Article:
Providend's Mr Tan noted that there are also concerns about medical bills for elderly parents, especially those without medical insurance.

"For some, if they don't have adequate medical insurance, then they might see the possibility that they need to support their parents," he added.


Sometimes, unexpected things happen, such as a child or parent falling seriously ill. With the additional strain of medical bills, how can the sandwich generation cope?

Ms Tan’s father fell ill but did not want to tell her because he did not want to worry her. She only found out about it when she started seeing hospital bills being sent to her home.

She shared with her parents that telling her about it earlier would help her manage the situation better. Her dad subsequently had to undergo major surgery.

“Had I not known about it, I wouldn't then make time to ensure that all the resources are in place," she explained.

Ms Tan said that being able to make preparations beforehand gives those in the sandwich generation peace of mind because they can plan for contingencies.

She adds that it is important to “plug all the gaps” when elderly parents are still healthy. This includes getting healthcare insurance for them if they do not have any.

Providend's Mr Tan explained that some reallocation will need to be done when an emergency hits.

"You probably need to tap on some of those future resources and think about how you want to make them back again in the future – by saving more, compromising on your lifestyle, not spending as much in certain cases," he said.

Some people might also think about liquidating some assets to tackle short-term issues. 

For those without insurance, they might consider setting aside a "medical sinking fund" of about S$200,000 to S$500,000 if they want to seek private medical help.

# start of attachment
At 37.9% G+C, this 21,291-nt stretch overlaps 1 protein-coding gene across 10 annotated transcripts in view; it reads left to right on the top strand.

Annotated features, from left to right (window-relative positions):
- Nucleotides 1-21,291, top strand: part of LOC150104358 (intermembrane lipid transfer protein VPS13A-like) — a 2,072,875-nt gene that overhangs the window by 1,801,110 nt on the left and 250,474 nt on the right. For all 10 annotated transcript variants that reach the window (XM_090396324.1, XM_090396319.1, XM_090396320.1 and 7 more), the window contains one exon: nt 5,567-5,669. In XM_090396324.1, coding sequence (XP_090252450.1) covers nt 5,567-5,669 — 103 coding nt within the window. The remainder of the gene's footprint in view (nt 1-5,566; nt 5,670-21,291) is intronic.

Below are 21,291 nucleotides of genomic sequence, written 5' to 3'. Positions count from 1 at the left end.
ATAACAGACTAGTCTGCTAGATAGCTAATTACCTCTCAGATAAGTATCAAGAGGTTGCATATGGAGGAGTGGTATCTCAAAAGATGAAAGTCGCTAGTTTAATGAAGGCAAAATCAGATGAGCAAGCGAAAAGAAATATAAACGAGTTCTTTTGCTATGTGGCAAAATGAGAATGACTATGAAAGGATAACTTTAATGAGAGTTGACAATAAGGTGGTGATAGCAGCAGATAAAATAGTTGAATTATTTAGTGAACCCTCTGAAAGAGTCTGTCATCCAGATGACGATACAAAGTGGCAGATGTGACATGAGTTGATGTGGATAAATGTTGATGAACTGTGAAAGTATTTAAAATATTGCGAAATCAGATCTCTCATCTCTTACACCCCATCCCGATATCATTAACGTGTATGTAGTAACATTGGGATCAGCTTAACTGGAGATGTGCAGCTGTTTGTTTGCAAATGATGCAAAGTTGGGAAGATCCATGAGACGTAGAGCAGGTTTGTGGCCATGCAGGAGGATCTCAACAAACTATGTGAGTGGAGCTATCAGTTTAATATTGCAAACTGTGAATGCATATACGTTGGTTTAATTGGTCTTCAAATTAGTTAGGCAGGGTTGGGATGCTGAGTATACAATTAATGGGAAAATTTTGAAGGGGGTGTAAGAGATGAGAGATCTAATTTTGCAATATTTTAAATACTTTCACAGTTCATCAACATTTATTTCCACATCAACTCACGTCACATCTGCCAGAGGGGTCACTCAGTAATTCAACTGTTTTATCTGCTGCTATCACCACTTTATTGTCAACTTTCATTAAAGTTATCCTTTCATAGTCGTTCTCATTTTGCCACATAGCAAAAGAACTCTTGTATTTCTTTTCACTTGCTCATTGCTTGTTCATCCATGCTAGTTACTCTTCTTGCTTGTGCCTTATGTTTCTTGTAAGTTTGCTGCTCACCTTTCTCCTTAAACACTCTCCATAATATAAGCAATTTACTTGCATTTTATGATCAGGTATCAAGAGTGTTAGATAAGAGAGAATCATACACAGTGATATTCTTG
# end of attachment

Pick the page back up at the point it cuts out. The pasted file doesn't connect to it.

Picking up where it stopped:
Talking about money with family members can be difficult, and sometimes a taboo subject to a "certain extent", said Great Eastern's Ms Tan. Open communication is key.

"We have to explain to them (parents), that I want them to live long and well. And by living long and well, there are ways to help you ensure that you have the confidence to enjoy the life you intended to," she explained.

"Because by taking care of themselves, they can actually help me make things better," she added.

It can sometimes be awkward to talk to loved ones about resources and money, said Mr Tan.

“I feel that it’s easier when you start with yourself to sort of open up some of these things and probably be very practical about it. It's always about trade-offs, on the concept that there are finite resources.

"I think it’s always useful to get everyone on the same page to say that ‘okay, here are our priorities'," he said.


Ms Tan said most people in the sandwich generation feel "very stressed out" about their situation.

As for medical bills, every Singaporean is insured using MediShield Life, which means hospital bills are heavily subsidised.

"The good thing to note is that more and more people in the sandwich generation are embracing financial planning and speaking to a trusted adviser to sort things out," she added.

If people do invest, it will be prudent to put it into a diversified portfolio of equities and maybe some bonds, said Mr Tan.

"We will say we try to manage the risks from diversification," he added.

How a stressed-out sandwiched generation can manage its money better

Source: CNA/fh(mi)